The JFK Airport hub in New York City is a tangible physical resource of JetBlue. This hub provides significant size and location capabilities. The airport is a large population center, with 19 million people within the 60-mile radius. The hub is also at the heart of some underserved markets, including upstate New York and the New England region. This resource also has political support from the state government. This support allowed JetBlue to be exempt from the High Density Rule at JFK, a major barrier to airline operations at the airport. Going beyond the Harvard case, JetBlue has recently built an entirely new terminal at JFK, which provides customers with a differentiating experience. The JFK hub provides significant value to the company with all of these capabilities. However, the hub is by no means rare, or costly to imitate by competitors. Airline Fleet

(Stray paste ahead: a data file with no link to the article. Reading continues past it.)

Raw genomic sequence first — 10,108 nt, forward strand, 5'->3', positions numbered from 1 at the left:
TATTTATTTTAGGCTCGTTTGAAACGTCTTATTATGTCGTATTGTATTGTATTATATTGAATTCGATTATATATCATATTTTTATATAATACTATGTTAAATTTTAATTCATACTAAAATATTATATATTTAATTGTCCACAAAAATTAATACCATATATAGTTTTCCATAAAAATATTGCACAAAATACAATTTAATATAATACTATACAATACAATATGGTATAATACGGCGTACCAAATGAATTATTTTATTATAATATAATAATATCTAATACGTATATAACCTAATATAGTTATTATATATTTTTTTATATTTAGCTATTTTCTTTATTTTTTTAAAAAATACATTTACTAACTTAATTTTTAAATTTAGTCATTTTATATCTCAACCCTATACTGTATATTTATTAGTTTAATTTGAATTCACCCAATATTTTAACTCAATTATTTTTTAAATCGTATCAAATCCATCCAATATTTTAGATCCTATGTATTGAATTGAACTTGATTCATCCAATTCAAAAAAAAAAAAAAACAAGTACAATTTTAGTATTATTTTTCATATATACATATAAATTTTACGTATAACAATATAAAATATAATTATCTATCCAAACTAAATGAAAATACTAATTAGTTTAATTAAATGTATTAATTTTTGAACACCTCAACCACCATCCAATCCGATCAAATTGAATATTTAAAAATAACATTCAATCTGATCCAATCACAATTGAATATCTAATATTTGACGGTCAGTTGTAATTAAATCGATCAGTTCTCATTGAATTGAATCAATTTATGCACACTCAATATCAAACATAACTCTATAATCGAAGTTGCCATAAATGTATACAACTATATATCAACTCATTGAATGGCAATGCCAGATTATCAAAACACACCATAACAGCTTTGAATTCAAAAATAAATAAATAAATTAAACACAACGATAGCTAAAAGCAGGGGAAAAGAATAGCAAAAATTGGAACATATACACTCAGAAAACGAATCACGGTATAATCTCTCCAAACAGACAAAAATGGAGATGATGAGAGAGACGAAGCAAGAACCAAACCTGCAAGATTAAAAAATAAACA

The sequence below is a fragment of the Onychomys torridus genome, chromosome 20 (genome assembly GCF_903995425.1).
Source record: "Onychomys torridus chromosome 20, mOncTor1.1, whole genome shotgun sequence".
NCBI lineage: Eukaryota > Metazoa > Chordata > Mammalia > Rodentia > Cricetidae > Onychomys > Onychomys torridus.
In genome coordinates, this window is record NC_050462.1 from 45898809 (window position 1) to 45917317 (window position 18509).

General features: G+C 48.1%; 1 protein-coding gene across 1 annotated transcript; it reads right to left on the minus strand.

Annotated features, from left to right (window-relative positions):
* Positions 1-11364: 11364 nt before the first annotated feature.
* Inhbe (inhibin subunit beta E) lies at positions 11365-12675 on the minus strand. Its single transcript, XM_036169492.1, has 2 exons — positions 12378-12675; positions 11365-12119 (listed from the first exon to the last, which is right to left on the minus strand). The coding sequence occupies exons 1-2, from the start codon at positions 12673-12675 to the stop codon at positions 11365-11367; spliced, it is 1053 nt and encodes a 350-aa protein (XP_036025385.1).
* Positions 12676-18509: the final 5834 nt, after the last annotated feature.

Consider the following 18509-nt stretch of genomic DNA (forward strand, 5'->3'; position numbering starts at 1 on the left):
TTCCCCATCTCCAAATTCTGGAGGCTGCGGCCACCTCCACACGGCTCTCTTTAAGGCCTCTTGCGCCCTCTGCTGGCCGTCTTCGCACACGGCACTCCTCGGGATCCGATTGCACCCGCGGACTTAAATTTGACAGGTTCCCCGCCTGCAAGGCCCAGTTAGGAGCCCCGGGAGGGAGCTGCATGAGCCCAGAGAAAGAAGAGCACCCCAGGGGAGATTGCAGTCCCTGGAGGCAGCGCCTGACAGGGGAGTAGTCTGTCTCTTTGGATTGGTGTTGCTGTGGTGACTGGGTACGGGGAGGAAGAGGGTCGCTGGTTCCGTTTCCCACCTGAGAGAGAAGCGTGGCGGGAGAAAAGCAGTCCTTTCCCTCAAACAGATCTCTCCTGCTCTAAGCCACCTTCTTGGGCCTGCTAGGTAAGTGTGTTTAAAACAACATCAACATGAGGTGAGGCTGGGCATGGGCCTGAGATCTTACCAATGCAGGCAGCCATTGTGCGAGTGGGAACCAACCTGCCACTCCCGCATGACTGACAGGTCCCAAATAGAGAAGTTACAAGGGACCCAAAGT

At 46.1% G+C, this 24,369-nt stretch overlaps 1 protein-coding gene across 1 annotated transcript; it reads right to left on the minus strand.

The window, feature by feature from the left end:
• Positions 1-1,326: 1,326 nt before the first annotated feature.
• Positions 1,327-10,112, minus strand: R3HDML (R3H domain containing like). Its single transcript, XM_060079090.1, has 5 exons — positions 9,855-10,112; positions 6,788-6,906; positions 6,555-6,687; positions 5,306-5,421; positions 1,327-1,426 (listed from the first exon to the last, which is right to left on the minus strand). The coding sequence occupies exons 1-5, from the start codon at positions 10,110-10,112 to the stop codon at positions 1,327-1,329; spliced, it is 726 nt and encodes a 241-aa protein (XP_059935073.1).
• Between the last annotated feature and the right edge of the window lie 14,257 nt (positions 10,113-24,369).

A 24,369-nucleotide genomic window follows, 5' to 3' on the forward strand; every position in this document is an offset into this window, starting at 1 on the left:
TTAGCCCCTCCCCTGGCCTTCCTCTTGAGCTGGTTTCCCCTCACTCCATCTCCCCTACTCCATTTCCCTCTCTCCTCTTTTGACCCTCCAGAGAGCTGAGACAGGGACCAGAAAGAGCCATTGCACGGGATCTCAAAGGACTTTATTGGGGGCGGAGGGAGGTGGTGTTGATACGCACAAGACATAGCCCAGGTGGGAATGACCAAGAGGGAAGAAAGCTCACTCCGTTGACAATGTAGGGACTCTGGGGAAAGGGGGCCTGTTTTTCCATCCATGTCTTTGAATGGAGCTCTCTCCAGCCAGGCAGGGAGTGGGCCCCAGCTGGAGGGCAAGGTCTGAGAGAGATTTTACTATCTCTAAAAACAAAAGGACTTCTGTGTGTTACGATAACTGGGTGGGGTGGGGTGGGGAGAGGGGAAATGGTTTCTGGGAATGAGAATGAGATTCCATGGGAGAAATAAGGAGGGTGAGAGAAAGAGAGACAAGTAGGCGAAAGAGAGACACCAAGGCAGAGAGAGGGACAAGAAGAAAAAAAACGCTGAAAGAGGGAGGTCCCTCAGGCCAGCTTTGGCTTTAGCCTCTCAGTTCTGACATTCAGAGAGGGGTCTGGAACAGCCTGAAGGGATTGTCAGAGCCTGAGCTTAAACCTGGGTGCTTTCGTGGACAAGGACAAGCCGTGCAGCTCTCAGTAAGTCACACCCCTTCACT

JetBlue’s airline fleet is another tangible physical resource of the firm. Unique to JetBlue, their fleet is owned solely by the firm, as opposed to the industry norm of leasing. Airbus is the main provider of these aircraft, which provides significant capability over Boeing. These advantages include better fuel efficiency, more cabin space, and better cabin technology. The JetBlue fleet of aircraft provides value to the firm. This resource is particularly rare, as JetBlue owns the fleet, and chose Airbus as the manufacturer. For competitors in the industry, it is not costly to imitate this Airbus resource. I.T./Operations
The information technology and operations structure of JetBlue is an intangible technology resource. JetBlue is proud of their nearly “paper-less” operations. A concept they perfected, e-ticketing, provides the customer with a unique and convenient airport experience. All pilots of JetBlue are provided with laptops to handle flight plans, checklists, and manuals. Along the same lines, fleet efficiency is high due...